Rafaela, 21, has made the most out of his limited playing time this spring. Following Tuesday’s performance, the young infielder/outfielder is batting .273 (3-for-11)/.273/.636 with one double, one homer, two RBIs, four runs scored, and one stolen base over five Grapefruit League appearances.

Originally signed out of Curacao for just $10,000 in July 2017, Rafaela comes into the 2022 season regarded by Baseball America as the best defensive outfielder and No. 22 overall prospect in Boston’s farm system.

As that superlative suggests, Rafaela is known more for his defense than his offense. With Low-A Salem last year, the 5-foot-8, 152 pounder saw playing time at six different positions (2B, 3B, SS, LF, CF, RF) en route to being named the Sox’ Minor League Defensive Player of the Year in September.

So far this spring, Rafaela has logged two innings at shortstop, five innings in left field, and 14 innings in center field. He has yet to commit an error at either of the three positions.

On the other side of the ball, Rafaela is coming off a 2021 campaign with Salem in which he batted .251/.305/.424 (95 wRC+) to go along with 20 doubles, nine triples, 10 home runs, 53 RBIs, 73 runs scored, 23 stolen bases, 25 walks, and 79 strikeouts across 102 games spanning 432 plate appearances.

Among qualified hitters in the Low-A East last season, Rafaela ranked 10th in strikeout rate (18.3%), 22nd in batting average, 12th in slugging percentage, 22nd in OPS (.729), 10th in isolated power (.173), second in speed score (9.0), and 29th in wRC+, according to FanGraphs.

Per his Baseball America scouting report, what makes Rafaela so dynamic defensively is his speed, which allows him to take “excellent routes and jumps on hard-to-reach contact to the outfield.” His arm strength also grades “as above-average to plus in both the infield and outfield.”

Considering that he does not turn 22 until September, there still may be some room for Rafaela to grow physically. Regardless of that, though, it would appear that the Willemstad native has the makings to be a super-utility player at the major-league level if he can reach his full potential.

Well before that happens, however, Rafaela still has to work his way up the organizational ladder. He is projected by SoxProspects.com to begin the 2022 minor-season with High-A Greenville.

(GIF of Ceddanne Rafaela via GIPHY)

Nick Pivetta gives up 2 more home runs and Jake Diekman’s spring struggles continue as Red Sox fall to Pirates, 6-2

After a rare off day, the Red Sox returned to action in Bradenton on Tuesday and fell to the Pirates by a final score of 6-2 at LECOM Park. Boston is now 7-5 in Grapefruit League play.

Making his third start of the spring for the Sox was Nick Pivetta. In his penultimate outing before the regular season begins, the right-hander surrendered three runs — all of which were earned — on five hits and three walks to go along with five strikeouts over four-plus innings of work.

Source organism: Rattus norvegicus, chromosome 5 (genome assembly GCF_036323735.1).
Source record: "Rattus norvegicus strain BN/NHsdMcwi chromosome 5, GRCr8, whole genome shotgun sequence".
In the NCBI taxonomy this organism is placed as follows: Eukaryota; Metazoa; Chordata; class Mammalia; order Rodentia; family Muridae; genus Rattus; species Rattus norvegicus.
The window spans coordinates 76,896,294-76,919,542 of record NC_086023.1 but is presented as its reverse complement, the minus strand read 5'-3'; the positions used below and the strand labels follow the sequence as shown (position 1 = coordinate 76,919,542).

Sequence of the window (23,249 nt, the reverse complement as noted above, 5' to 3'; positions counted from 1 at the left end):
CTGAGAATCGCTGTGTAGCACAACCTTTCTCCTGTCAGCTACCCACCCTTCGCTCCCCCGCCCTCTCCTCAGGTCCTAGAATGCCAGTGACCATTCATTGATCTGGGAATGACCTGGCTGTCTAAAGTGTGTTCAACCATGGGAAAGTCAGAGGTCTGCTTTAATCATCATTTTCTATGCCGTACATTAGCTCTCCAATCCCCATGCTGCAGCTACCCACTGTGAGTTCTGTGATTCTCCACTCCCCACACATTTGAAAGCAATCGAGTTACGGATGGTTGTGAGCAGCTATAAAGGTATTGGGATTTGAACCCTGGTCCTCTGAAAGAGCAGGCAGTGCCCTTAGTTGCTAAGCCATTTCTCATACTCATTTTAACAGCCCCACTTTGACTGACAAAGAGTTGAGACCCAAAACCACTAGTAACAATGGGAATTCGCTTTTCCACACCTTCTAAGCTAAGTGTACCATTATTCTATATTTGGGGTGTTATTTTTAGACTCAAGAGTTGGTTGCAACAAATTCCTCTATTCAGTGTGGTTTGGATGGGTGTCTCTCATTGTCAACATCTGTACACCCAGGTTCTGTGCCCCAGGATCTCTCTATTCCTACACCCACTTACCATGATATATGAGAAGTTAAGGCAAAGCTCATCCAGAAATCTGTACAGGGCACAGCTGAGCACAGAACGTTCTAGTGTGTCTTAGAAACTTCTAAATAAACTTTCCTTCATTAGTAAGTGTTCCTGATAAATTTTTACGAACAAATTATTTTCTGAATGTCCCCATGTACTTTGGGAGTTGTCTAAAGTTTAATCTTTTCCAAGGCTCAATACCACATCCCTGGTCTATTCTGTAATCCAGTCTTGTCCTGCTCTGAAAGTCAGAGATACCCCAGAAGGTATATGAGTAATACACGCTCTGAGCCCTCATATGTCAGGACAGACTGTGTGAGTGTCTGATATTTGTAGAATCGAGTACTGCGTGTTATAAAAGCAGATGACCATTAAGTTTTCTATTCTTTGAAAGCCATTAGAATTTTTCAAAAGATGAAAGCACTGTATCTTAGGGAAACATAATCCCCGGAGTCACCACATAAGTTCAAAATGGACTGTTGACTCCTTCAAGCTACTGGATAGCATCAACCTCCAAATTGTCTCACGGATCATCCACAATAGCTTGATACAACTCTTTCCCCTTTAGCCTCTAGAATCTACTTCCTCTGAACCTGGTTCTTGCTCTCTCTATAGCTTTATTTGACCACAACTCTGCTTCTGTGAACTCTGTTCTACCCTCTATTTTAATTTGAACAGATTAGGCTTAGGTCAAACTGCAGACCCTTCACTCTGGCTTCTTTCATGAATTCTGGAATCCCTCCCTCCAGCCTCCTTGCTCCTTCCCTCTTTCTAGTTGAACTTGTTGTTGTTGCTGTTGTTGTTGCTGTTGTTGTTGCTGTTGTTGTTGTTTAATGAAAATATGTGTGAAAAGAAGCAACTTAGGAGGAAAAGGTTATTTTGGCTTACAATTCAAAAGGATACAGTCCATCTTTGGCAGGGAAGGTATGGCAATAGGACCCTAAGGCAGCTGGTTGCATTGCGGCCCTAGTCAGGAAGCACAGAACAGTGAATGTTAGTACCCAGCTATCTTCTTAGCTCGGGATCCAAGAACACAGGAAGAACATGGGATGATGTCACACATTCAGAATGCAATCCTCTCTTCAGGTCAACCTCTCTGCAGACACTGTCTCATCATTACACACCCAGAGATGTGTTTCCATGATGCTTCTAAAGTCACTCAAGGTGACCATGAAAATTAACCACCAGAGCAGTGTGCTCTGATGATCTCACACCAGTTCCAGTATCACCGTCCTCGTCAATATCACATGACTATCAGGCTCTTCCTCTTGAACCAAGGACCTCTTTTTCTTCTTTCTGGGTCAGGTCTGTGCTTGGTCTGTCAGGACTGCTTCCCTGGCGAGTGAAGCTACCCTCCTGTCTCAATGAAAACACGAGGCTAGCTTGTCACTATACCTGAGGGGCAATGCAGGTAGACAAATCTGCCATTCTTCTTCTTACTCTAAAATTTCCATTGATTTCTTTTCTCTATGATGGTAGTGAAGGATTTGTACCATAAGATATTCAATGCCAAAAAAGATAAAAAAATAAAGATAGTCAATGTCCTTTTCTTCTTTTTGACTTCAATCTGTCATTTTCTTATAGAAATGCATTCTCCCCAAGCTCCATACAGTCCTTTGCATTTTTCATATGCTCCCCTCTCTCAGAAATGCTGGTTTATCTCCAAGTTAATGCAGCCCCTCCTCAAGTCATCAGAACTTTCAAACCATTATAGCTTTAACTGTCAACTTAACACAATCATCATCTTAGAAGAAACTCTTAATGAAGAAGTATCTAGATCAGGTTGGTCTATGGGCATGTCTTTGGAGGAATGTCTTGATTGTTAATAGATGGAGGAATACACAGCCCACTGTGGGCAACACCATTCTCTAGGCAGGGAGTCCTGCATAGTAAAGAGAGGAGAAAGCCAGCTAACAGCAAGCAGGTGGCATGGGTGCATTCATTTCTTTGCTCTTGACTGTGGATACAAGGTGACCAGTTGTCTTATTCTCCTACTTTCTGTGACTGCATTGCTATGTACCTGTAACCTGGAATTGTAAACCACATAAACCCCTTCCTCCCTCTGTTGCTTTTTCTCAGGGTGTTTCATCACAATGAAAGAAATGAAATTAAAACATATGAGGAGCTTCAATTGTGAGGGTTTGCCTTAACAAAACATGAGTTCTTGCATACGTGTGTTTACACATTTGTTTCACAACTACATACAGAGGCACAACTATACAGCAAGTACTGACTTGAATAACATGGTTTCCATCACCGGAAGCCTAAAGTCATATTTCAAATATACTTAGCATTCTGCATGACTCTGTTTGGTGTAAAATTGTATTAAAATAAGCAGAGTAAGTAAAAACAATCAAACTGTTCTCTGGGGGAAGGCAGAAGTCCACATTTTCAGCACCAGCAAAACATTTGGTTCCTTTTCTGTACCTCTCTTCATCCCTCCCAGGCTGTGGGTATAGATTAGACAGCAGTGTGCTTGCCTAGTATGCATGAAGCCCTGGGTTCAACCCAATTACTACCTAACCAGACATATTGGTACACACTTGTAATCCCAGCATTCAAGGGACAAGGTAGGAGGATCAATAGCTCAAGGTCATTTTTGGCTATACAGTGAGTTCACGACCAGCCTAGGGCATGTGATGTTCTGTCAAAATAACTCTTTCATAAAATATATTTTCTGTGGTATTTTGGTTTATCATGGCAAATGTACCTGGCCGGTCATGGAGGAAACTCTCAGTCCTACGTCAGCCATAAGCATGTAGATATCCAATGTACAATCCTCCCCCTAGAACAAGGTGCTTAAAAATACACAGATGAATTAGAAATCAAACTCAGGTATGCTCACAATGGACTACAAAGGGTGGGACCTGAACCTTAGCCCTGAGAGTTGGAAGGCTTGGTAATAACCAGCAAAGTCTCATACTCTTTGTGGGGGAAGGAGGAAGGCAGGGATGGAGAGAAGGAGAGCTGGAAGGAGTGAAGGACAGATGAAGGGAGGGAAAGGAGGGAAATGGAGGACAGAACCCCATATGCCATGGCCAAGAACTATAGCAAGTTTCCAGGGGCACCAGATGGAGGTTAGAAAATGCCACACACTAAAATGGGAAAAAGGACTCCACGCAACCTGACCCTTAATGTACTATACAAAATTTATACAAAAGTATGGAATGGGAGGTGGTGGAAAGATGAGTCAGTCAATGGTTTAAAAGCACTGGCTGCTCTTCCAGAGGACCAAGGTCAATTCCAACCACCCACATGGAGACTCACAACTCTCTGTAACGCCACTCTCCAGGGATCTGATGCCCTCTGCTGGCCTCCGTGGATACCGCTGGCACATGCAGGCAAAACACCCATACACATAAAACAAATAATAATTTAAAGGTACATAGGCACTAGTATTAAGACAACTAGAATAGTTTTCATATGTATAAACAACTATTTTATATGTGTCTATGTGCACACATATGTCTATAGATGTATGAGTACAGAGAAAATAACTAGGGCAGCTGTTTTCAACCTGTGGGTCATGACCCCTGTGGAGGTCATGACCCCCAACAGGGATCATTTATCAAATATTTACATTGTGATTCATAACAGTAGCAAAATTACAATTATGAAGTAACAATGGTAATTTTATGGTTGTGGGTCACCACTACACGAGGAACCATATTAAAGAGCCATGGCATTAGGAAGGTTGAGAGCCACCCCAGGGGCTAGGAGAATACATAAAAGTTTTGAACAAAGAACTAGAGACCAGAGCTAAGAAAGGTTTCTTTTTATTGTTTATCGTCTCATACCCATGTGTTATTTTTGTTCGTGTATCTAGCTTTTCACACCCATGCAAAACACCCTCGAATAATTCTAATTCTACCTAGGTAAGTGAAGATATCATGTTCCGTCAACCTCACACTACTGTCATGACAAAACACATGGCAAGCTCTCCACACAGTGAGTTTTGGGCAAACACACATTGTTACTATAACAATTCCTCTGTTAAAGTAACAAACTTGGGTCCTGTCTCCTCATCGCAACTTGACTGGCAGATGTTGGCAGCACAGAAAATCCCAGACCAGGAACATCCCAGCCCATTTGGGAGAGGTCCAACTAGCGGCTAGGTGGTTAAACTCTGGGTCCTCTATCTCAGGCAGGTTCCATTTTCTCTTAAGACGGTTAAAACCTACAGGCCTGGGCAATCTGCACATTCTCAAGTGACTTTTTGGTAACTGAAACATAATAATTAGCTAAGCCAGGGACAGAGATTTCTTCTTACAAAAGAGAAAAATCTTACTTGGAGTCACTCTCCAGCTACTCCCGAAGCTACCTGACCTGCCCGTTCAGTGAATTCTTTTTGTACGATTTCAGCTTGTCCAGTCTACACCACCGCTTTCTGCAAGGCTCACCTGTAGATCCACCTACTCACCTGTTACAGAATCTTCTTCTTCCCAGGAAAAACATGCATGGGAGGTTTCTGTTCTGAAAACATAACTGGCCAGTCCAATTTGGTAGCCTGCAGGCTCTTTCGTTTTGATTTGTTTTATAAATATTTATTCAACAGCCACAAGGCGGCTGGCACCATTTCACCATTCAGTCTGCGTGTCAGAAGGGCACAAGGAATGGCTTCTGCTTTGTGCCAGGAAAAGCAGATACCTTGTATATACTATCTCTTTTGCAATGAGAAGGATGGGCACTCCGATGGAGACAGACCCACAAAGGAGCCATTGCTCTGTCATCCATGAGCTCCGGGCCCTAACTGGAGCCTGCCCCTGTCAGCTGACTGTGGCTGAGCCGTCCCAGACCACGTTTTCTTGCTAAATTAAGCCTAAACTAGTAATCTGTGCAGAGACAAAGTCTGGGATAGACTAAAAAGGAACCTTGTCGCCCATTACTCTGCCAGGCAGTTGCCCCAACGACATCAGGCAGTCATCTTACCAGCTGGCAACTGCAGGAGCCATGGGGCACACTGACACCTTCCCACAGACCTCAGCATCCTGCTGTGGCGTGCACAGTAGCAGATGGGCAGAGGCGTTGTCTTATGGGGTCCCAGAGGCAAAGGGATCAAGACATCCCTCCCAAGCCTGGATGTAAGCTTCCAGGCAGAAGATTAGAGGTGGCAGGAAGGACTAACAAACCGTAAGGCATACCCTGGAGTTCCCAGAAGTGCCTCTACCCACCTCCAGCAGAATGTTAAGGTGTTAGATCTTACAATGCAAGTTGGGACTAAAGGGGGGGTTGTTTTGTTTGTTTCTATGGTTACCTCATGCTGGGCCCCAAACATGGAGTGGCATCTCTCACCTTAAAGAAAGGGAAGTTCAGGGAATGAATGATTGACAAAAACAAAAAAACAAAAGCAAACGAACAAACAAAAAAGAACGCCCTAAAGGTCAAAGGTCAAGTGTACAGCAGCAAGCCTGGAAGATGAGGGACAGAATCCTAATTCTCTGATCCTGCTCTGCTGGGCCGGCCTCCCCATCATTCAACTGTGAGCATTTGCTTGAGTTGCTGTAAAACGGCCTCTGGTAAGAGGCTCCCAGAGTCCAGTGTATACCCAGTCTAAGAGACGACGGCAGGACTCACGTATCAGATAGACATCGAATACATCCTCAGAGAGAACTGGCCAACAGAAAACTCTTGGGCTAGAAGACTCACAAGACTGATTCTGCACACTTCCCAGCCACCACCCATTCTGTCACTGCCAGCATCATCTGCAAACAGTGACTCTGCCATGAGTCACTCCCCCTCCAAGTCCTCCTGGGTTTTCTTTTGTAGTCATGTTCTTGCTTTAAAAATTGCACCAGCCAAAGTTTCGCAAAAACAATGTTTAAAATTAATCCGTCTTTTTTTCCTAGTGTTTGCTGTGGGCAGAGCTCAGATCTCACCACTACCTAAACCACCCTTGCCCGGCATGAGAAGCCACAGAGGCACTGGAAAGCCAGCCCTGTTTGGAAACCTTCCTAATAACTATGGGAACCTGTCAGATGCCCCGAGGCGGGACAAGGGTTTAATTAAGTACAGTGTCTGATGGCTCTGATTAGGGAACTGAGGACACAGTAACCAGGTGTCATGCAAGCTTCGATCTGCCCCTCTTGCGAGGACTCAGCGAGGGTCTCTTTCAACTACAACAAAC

Two of the three runs Pivetta gave up on Tuesday came by way of the home run ball. After working a scoreless first inning, the 29-year-old served up a one-out solo shot to Hoy Park in the bottom of the second.

Two innings later, Pivetta ran into more trouble when he issued a pair of one-out walks to Greg Allen and Park. Veteran catcher Roberto Perez made him pay for that by ripping an RBI double to left field to score Allen and give the Pirates a 2-0 lead.

Daniel Vogelbach added on to that when he took Pivetta 377 feet deep to right field to lead things off in the fifth. Pivetta then walked Bryan Reynolds on six pitches, which is how is day would come to an end.

Finishing with a final pitch count of 78 (50 strikes), Pivetta relied on his four-seam fastball 60% of the time he was on the mound Tuesday. The Canadian-born righty induced six swings-and-misses while topping out at 95.5 mph with the pitch.

In relief of Pivetta, Kaleb Ort got the first call out of the Red Sox bullpen with no outs and one runner on in the latter half of the fifth. The non-roster invitee stranded the lone runner he inherited by getting Ben Gamel to ground into a force out at second and Yoshi Tsutsugo to fly into an inning-ending 7-6-4 double play.

From there, Jake Diekman was dispatched for the sixth, but the left-hander only saw his spring struggles continue. Diekman plunked the first batter he faced in Allen, yielded a one-out walk to Cole Tucker, then served up a blistering three-run home run to Kevin Newman.

That sequence increased Boston’s deficit to six runs. It also raised Diekman’s ERA this spring to an unsightly 22.63. The 35-year-old southpaw did manage to retire the side in the sixth before making way for Kutter Crawford, who fared far better.

In his two innings of relief, Crawford struck out five of the eight batters he faced while limiting the Pirates to just two base runners (one via a base hit and one via a walk) over that stretch. The 25-year-old hurler also hovered around 95-97 mph with his four-seamer, per Baseball Savant.

Crawford’s two impressive frames of work took things to the ninth inning. To that point in the contest, the Red Sox lineup had been stifled and kept off the scoreboard despite out-hitting the Pirates 8-7.

Down to their final three outs of the day and matched up against old friend Austin Brice, Nick Yorke drew a leadoff walk and Marcelo Mayer fanned on three pitches. That set the stage for versatile prospect Ceddanne Rafaela, who made the most of his playing time on Tuesday by crushing a two-run homer to the opposite field off of Brice.

Rafaela’s first home run of the spring made it a 6-2 game in favor of Pittsburgh, which would go on to be Tuesday’s final score.

Some notes from this loss:

Christian Arroyo batted leadoff and got the start in right field. He went 1-for-3 with a walk before being pinch-ran for by Ceddanne Rafaela in the top of the seventh inning.